And whilst they may have left it late on Friday, the result was never really in doubt.
Manchester United have an extremely good pedigree in the FA Cup, losing just one of their past 36 games with lower-ranked opposition prior to kick-off at Old Trafford, and you could understand why.
Mourinho named a similarly strong starting eleven to that which played at Ashton Gate last month but this time around their play was much more dynamic, zipping the ball around quickly and allowing Paul Pogba to work his magic in the middle of the park.
Both he and Jesse Lingard continued their excellent form of late and, backed up by Juan Mata and Marcus Rashford – who could have had a hat-trick – their intricate passing moves proved too much.
Had it not been for an inspired Scott Carson between the sticks and for the woodwork than the score-line could have been much more flattering, but Mourinho has reason to be quietly pleased with his side’s work.
Lingard and Pogba steal the show again
As mentioned above, two players at the heart of everything good about Manchester United’s play once again were the charismatic duo of Paul Pogba and Jesse Lingard.
Pogba in particular impressed and, although there are those that will say it was ‘only’ against a Championship side, the way he glided across the pitch and linked defence with attack was superb.
In the absence of Nemanja Matic – being rested after a busy festive schedule – Pogba played the role of an ultimate box-to-box midfielder, and after a slow start since returning from injury this Christmas he carried on from where he left off against Everton with a display full of power and flair.
Within ten minutes he had already sent two long-range efforts flying narrowly past Carson’s goal and it was from that moment that you could sense he was in the mood, and if it hadn’t been for a string of excellent stops from the Derby goalkeeper – one free-kick in particular springs to mind – then the Frenchman would have deservedly got himself on the scoresheet.
As it was, it was left to the red-hot youngster Lingard to settle the home supporter’s nerves in the 84th minute with yet another trademark long-range strike, this time rifling high into the top corner.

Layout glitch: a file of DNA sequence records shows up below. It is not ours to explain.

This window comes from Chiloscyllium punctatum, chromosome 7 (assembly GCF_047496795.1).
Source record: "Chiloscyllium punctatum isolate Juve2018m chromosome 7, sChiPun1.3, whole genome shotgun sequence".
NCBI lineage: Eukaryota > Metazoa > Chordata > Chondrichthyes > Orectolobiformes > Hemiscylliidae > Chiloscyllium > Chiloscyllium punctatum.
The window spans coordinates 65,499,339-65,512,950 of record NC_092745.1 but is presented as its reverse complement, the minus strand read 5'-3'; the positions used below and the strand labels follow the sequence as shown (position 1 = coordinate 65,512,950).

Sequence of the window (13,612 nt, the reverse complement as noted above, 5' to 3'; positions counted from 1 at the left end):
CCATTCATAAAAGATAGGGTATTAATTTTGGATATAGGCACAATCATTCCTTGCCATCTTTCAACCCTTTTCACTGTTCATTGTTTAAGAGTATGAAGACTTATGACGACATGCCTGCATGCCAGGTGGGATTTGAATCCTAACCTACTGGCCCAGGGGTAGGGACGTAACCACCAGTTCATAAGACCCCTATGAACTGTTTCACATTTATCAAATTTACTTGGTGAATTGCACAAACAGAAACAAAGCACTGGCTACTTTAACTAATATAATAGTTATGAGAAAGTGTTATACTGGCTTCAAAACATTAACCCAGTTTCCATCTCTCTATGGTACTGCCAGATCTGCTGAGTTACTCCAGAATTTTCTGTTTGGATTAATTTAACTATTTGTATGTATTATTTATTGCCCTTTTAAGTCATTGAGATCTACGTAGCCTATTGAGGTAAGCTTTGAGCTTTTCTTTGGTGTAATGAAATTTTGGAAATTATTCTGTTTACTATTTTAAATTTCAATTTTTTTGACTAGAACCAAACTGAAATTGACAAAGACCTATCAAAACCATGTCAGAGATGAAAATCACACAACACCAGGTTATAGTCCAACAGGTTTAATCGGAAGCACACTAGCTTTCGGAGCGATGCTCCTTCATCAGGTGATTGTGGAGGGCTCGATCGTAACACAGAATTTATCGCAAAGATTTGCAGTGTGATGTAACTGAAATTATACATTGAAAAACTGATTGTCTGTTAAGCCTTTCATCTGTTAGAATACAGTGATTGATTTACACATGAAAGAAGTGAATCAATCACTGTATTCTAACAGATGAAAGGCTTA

It was the 25-year-old’s fifth goal in his last six games and he’s really starting to outshine his fellow United midfielders this season – which can only be a good thing as United strive for a top-four finish.
Tougher tests will undoubtedly surface with the Premier League and Champions League set to gain traction over the next month, and the FA Cup could turn out to be an unwanted distraction from their main ambitions for this season, but the form of Pogba and Lingard is a huge positive for United.
Eye-opening experience for promotion-chasing Derby
With no loss in seven heading into their third-round trip to Old Trafford, and with the knowledge that Bristol City humbled United last month, Derby would have had high hopes ahead of the game.
The Rams’ impressive run of form over the festive period has seen them rise to second in the Championship table, two points ahead of their nearest challengers Cardiff City, and now there’s a real growing feeling that this could be the year that sees them return to the Premier League.
Yet if they do make it to the pinnacle of English football once again then they will have to get accustomed to playing the likes of Manchester United week-in, week-out, and on Friday’s showing there’s still a lot of work to be done before their squad is prepared for that.
To their credit they gave it a go in the opening 45 minutes, looking sharp on the counter-attack and committing numbers forward to try and get at a weakened defence containing Victor Lindelof at right-back and Daley Blind in the middle.
But despite holding the hosts for all of 84 minutes – coming within touching distance of an unlikely replay – they were indebted to both Carson and their own woodwork for keeping them in the game for so long.